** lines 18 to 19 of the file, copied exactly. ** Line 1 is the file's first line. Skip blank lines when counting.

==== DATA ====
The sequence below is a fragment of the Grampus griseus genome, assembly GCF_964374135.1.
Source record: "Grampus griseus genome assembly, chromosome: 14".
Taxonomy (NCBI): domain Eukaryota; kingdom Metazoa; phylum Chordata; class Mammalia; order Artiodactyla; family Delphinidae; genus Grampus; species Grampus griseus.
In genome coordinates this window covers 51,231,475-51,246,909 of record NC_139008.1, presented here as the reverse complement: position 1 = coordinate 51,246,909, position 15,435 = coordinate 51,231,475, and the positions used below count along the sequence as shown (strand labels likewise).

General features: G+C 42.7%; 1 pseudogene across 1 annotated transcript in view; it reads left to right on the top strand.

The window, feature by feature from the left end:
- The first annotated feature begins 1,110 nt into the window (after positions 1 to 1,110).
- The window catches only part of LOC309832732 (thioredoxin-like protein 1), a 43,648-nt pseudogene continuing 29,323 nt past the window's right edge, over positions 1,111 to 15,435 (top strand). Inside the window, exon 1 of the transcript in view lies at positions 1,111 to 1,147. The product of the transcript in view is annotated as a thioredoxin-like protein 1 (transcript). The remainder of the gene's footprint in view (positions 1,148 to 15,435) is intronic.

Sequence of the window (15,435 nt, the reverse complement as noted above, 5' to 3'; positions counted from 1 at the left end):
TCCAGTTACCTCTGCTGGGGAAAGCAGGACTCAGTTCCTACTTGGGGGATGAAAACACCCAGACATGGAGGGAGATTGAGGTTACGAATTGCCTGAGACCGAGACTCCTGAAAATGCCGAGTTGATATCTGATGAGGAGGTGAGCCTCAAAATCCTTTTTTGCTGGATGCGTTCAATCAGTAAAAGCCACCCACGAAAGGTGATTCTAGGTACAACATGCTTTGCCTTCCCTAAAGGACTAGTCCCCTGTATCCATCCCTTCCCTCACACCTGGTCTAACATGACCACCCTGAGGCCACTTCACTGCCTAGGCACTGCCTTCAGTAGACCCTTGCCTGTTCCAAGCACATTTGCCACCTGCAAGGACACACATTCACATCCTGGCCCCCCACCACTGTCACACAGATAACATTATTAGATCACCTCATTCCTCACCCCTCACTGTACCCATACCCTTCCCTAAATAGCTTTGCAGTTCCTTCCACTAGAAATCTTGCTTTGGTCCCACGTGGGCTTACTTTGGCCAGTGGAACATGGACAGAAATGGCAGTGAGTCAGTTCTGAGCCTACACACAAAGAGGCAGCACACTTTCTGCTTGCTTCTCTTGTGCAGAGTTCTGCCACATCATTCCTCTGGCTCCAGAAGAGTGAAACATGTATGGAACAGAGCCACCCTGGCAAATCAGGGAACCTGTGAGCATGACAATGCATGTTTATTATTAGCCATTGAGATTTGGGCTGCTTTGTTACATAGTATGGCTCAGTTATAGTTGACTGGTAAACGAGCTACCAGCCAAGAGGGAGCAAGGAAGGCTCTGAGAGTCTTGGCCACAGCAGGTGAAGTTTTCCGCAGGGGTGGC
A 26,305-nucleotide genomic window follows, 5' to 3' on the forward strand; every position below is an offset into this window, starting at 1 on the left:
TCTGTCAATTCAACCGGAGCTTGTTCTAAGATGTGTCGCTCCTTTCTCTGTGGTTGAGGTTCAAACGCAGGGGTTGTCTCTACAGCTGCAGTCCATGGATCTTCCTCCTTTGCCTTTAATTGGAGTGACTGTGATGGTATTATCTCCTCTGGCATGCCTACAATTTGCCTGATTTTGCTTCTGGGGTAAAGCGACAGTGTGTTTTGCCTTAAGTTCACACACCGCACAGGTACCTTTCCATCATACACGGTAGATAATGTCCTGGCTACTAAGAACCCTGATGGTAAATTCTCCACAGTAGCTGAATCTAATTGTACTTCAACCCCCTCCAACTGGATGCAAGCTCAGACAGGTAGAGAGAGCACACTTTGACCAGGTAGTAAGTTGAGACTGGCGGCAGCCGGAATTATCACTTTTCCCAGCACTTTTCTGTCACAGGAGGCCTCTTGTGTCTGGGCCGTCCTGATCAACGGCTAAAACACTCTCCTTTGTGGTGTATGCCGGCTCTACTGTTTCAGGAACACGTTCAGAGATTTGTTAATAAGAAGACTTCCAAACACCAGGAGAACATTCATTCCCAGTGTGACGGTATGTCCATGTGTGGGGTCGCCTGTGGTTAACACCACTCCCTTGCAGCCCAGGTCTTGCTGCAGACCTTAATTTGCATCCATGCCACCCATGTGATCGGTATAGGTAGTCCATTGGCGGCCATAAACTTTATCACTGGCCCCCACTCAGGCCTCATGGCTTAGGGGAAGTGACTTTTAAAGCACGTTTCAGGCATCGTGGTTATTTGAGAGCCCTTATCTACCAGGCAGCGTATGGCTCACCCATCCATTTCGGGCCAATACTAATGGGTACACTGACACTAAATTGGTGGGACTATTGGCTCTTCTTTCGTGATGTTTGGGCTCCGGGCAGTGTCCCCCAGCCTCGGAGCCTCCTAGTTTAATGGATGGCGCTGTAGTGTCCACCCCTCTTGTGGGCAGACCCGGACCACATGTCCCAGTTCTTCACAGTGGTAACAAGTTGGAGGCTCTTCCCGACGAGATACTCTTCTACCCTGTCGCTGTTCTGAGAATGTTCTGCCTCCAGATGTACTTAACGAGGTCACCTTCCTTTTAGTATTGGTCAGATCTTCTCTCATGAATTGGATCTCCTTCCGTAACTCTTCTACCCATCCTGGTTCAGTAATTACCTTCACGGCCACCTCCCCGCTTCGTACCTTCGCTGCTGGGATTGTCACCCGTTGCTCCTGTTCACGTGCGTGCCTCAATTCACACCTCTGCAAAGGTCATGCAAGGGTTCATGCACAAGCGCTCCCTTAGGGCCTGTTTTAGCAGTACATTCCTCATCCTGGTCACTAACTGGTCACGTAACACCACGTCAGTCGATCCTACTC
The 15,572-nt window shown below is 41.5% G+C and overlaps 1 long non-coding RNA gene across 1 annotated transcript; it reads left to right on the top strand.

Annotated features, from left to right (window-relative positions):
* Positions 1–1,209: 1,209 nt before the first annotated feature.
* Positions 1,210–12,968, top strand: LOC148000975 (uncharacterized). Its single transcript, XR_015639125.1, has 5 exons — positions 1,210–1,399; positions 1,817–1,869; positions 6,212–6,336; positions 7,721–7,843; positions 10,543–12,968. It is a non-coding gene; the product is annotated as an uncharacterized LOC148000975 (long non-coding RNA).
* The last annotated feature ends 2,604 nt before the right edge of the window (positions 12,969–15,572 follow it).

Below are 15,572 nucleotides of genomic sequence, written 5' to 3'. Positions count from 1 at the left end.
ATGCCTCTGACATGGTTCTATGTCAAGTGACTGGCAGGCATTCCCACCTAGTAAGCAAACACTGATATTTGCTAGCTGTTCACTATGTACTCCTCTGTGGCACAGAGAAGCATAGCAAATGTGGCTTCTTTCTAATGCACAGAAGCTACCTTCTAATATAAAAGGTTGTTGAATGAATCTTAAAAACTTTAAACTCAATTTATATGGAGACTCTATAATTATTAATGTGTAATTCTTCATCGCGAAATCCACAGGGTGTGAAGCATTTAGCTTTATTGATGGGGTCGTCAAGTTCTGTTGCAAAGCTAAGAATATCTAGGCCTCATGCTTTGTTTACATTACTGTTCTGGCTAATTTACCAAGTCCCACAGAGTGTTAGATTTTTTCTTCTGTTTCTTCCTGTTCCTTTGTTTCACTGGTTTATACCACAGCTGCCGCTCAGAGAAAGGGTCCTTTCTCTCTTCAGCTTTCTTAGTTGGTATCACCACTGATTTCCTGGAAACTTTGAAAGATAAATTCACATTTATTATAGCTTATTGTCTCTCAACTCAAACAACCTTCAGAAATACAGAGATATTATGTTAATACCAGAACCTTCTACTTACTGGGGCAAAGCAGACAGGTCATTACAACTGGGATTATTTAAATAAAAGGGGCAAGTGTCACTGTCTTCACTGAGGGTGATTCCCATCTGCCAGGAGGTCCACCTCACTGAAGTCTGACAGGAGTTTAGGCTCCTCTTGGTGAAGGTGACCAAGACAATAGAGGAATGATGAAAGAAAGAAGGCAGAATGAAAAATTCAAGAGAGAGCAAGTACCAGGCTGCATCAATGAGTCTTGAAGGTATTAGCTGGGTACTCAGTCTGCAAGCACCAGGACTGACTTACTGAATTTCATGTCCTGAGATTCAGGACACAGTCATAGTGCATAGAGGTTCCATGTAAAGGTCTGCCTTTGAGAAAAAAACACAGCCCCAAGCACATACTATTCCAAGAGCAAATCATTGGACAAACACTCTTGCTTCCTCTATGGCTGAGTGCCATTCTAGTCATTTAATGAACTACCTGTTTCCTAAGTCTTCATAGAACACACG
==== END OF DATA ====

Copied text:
Below are 15,572 nucleotides of genomic sequence, written 5' to 3'. Positions count from 1 at the left end.
ATGCCTCTGACATGGTTCTATGTCAAGTGACTGGCAGGCATTCCCACCTAGTAAGCAAACACTGATATTTGCTAGCTGTTCACTATGTACTCCTCTGTGGCACAGAGAAGCATAGCAAATGTGGCTTCTTTCTAATGCACAGAAGCTACCTTCTAATATAAAAGGTTGTTGAATGAATCTTAAAAACTTTAAACTCAATTTATATGGAGACTCTATAATTATTAATGTGTAATTCTTCATCGCGAAATCCACAGGGTGTGAAGCATTTAGCTTTATTGATGGGGTCGTCAAGTTCTGTTGCAAAGCTAAGAATATCTAGGCCTCATGCTTTGTTTACATTACTGTTCTGGCTAATTTACCAAGTCCCACAGAGTGTTAGATTTTTTCTTCTGTTTCTTCCTGTTCCTTTGTTTCACTGGTTTATACCACAGCTGCCGCTCAGAGAAAGGGTCCTTTCTCTCTTCAGCTTTCTTAGTTGGTATCACCACTGATTTCCTGGAAACTTTGAAAGATAAATTCACATTTATTATAGCTTATTGTCTCTCAACTCAAACAACCTTCAGAAATACAGAGATATTATGTTAATACCAGAACCTTCTACTTACTGGGGCAAAGCAGACAGGTCATTACAACTGGGATTATTTAAATAAAAGGGGCAAGTGTCACTGTCTTCACTGAGGGTGATTCCCATCTGCCAGGAGGTCCACCTCACTGAAGTCTGACAGGAGTTTAGGCTCCTCTTGGTGAAGGTGACCAAGACAATAGAGGAATGATGAAAGAAAGAAGGCAGAATGAAAAATTCAAGAGAGAGCAAGTACCAGGCTGCATCAATGAGTCTTGAAGGTATTAGCTGGGTACTCAGTCTGCAAGCACCAGGACTGACTTACTGAATTTCATGTCCTGAGATTCAGGACACAGTCATAGTGCATAGAGGTTCCATGTAAAGGTCTGCCTTTGAGAAAAAAACACAGCCCCAAGCACATACTATTCCAAGAGCAAATCATTGGACAAACACTCTTGCTTCCTCTATGGCTGAGTGCCATTCTAGTCATTTAATGAACTACCTGTTTCCTAAGTCTTCATAGAACACACG